Many thanks for both the swift delivery of the engine plates, and compliments on the plates themselves

Hi John

Re: Enfield Bullet Lower Engine Plates OEM (stainless)
Order #2128 27th June 2018

Many thanks for both the swift delivery of the engine plates, and compliments on the plates themselves – they are excellent, very nicely made.

As you welcome feedback the following may be worth bringing to your attention as it potentially affects other customers’ bikes as well as my own, so may be useful.

As you listed the plates as parts 801056 & 801057 and these are the corresponding numbers for my own bike, (Indian Bullet 500, 1993) I bought them straight off without studying them in minute detail, especially as I’ve yet to get down on the floor and remove my original plates. Your plates are no use to me as they are, but I accept full responsibility for purchasing them – they were well described with very clear photos which I should have made more effort to compare with the originals, rather than just relying on the cited parts numbers.

[Assumption being the mother of all _____-___s; please insert favourite missing expression]

It appears that a lot of the UK import Indian Enfield models both 350 and 500 require provision for at least one spring mount on the lower engine plates, and up to the early 2000s most of them seem to want one on both sides. The spring mount takes the form of a pin with a waist to retain the spring’s end hook, some images below which are self-explanatory. I had a bit of a trawl through the online parts books for models from 1991 to 2006 and have put my conclusions below which may be of interest.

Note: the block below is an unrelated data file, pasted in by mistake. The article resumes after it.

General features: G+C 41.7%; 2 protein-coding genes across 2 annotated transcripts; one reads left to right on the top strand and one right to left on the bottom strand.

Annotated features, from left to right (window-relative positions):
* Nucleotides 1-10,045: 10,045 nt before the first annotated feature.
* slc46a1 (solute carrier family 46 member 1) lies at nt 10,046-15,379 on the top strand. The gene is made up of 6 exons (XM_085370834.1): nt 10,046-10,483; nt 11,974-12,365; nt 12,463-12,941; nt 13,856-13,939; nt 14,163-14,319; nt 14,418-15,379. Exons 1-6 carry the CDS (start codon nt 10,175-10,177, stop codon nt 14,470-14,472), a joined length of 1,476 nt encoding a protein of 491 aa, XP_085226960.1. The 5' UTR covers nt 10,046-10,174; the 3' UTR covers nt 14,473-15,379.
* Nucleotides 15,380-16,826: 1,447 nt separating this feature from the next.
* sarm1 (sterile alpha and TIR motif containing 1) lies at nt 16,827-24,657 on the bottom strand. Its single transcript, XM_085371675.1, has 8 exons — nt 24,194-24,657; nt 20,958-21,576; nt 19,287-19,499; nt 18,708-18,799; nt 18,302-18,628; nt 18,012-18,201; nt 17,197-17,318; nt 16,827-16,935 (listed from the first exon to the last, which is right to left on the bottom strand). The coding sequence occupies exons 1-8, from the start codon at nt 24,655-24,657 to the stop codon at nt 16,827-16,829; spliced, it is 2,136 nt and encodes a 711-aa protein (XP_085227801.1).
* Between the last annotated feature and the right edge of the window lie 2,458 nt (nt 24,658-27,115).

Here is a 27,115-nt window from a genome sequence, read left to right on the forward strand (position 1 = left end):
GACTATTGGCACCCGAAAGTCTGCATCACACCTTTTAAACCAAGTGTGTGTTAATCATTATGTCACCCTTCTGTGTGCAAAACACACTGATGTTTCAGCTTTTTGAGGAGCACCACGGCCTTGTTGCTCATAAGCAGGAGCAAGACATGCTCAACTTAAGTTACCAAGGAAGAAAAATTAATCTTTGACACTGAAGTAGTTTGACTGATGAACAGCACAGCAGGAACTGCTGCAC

Unfortunately, my own bike needs the pins both sides in order to retain the existing cente stand (my own plates are so badly worn the stand is unusable) and my gut feeling is that a lot of other bikes in the UK would require them too, assuming their owners wanted to keep their existing centre stands as well.

I don’t know how many sets of these plates you’ve already sold or if anyone else has raised this point – I’m by no means an expert on the bikes concerned, and a second opinion would be worth seeking – this wouldn’t be the first time parts confusion has arisen with these bikes and superseded parts numbers though the system generally works pretty well.

But, assuming the majority of Enfield 350 & 500 Indian-era Bullets use at least one spring pin on their plates and owners similarly want to keep the default centre stand arrangement, I would think your product might be able to corner a wider potential market of over a decade’s worth of machines produced.

I would certainly be interested in returning my stainless set to get it modified to include spring mounts.

Considerable force is needed to fit the centre stand springs which then remain under permanent tension whichever position the stand is in, hence the mounting pins look to be suitably robust. From looking at the images below I imagine the operations would need to include at miniumum:

– Fabrication of pins with a narrow waisted section to locate/retain the end hook of the spring each side.
– An additional hole each side to locate the pins.
– Welding of the pins in place each side to secure them.

Best regards –

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